- Please let your doctor know if you are taking any herbal supplements, especially St. John’s wort.
- You should be aware that apixaban may interact with some drugs that are used to treat strokes and other medical emergencies. You or a family member should disclose that you are taking apixaban to the physician or emergency department staff who treat you in the event of an emergency.
- If you have an artificial heart valve or severe, uncontrollable bleeding anyplace in your body, let your doctor know. Most likely, your doctor will advise against taking apixaban.
- Inform your physician if you are currently experiencing or have ever experienced any bleeding issues, kidney or liver problems, or antiphospholipid syndrome (APS), a condition that can result in blood clots.
- Inform your physician if you are nursing a baby, intend to get pregnant, or are already pregnant. Call your doctor if you become pregnant while taking apixaban.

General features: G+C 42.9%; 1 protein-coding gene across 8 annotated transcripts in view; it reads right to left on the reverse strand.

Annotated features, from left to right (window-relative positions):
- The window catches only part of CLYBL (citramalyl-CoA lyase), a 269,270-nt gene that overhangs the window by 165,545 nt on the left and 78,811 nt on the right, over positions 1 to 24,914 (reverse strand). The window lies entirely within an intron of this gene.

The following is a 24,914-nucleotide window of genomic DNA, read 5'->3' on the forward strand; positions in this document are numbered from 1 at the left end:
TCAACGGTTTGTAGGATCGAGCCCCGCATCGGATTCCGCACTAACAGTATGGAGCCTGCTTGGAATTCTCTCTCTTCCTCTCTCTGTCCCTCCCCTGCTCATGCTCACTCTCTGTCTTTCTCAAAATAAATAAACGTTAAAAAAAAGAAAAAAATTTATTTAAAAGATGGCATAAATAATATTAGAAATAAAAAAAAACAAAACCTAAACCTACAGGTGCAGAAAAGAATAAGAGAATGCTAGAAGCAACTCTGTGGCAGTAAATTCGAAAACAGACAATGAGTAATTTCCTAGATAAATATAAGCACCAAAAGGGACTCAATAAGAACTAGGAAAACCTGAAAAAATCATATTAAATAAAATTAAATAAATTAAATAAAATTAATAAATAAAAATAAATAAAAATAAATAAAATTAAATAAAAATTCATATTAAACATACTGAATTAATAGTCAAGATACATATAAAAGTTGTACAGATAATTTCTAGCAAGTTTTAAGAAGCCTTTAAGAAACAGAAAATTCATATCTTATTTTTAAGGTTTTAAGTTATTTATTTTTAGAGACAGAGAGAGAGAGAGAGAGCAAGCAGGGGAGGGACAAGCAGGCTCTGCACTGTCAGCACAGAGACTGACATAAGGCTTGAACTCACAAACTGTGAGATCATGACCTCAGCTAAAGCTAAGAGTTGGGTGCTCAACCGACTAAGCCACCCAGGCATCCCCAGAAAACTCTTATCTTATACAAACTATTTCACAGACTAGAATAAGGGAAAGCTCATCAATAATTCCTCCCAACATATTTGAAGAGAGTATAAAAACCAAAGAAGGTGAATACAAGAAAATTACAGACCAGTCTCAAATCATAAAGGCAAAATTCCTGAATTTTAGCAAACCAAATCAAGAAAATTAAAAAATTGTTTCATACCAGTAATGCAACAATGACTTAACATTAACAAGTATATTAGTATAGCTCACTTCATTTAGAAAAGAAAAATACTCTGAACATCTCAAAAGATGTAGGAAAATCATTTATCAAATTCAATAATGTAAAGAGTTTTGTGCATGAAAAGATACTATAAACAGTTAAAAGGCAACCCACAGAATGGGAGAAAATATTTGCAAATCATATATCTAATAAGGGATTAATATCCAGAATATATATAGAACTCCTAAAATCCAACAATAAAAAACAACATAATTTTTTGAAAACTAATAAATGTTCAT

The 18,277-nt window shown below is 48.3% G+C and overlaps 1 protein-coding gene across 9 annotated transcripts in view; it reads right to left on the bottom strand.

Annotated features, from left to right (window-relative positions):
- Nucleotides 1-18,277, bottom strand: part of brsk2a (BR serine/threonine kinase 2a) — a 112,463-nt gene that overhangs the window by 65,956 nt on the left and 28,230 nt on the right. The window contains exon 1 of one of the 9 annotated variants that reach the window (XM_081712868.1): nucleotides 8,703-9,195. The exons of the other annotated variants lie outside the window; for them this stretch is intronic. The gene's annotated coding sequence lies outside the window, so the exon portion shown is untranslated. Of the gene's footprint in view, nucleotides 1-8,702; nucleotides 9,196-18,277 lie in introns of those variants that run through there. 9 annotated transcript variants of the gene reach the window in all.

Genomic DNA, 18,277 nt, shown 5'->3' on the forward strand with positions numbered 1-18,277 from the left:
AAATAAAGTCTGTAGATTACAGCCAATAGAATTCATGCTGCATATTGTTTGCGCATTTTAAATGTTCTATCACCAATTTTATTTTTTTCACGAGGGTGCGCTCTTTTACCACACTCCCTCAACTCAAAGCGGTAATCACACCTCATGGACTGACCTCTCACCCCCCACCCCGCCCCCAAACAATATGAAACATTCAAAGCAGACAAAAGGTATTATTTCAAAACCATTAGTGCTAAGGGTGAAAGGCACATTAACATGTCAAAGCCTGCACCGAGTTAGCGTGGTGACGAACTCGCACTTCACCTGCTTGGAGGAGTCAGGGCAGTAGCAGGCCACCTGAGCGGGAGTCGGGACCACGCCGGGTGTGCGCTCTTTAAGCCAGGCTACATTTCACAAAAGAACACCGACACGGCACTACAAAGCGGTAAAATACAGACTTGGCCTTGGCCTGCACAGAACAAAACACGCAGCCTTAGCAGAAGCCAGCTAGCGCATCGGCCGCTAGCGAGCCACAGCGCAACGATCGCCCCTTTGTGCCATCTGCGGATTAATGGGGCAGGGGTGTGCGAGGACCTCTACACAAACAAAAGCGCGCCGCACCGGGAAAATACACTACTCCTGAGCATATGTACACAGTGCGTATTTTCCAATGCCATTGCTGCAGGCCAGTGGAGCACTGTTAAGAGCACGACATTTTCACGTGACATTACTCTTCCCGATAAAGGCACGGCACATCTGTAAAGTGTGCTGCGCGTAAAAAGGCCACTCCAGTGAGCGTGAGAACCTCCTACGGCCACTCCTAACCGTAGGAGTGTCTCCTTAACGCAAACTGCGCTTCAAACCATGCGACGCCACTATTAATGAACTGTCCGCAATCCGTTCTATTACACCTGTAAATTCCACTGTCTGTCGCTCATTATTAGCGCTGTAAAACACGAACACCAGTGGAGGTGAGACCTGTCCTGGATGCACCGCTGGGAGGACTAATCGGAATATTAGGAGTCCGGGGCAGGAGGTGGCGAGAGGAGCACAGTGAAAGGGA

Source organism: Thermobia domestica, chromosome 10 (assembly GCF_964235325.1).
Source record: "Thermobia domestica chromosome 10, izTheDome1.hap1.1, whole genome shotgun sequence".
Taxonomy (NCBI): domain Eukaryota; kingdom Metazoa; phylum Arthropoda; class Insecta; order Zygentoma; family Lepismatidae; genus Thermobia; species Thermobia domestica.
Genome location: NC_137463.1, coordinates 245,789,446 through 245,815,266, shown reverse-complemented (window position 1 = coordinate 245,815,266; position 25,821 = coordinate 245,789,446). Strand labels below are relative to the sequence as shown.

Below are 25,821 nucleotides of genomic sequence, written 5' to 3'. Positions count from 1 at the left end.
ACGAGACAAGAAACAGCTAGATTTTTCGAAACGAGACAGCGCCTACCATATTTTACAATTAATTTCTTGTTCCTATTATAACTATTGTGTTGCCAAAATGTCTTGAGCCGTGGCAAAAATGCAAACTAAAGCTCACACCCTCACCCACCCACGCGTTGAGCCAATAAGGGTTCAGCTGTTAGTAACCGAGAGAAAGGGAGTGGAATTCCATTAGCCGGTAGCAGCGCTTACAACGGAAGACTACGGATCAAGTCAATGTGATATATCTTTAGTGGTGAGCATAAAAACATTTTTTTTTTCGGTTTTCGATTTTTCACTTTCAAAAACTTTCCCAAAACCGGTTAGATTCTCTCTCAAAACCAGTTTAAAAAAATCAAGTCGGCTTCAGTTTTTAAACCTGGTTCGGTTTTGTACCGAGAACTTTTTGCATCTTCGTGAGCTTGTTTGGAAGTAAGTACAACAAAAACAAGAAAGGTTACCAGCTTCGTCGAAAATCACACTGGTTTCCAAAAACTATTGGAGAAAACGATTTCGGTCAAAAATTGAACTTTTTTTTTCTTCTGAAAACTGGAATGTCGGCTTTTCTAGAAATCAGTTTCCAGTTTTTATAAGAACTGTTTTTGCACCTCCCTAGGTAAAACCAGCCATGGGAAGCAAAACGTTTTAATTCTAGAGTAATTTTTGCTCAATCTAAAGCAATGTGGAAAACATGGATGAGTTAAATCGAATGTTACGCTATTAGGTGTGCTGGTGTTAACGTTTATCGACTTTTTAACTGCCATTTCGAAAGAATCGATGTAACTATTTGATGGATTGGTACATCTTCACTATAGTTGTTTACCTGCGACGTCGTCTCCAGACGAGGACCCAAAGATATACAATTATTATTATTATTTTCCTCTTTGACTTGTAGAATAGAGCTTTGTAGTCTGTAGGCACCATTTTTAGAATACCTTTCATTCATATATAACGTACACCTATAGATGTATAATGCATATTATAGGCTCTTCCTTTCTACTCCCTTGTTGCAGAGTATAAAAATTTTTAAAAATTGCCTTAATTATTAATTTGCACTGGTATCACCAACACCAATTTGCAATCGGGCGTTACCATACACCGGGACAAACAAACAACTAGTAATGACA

- Inform the surgeon or dentist that you are taking apixaban if you are having surgery, including dental surgery. You could be instructed by your doctor to cease taking apixaban prior to the operation or treatment. Your doctor could recommend a different drug if you need to stop taking apixaban because you need to have surgery in order to prevent blood clots during this period. After your procedure, your doctor will advise you when to resume taking apixaban. Pay close attention to these guidelines.
- If you fall or hurt yourself, especially if you hit your head, call your doctor right away. Your physician might need to examine you.
What special dietary instructions should I follow?
Keep eating normally unless your doctor instructs you otherwise.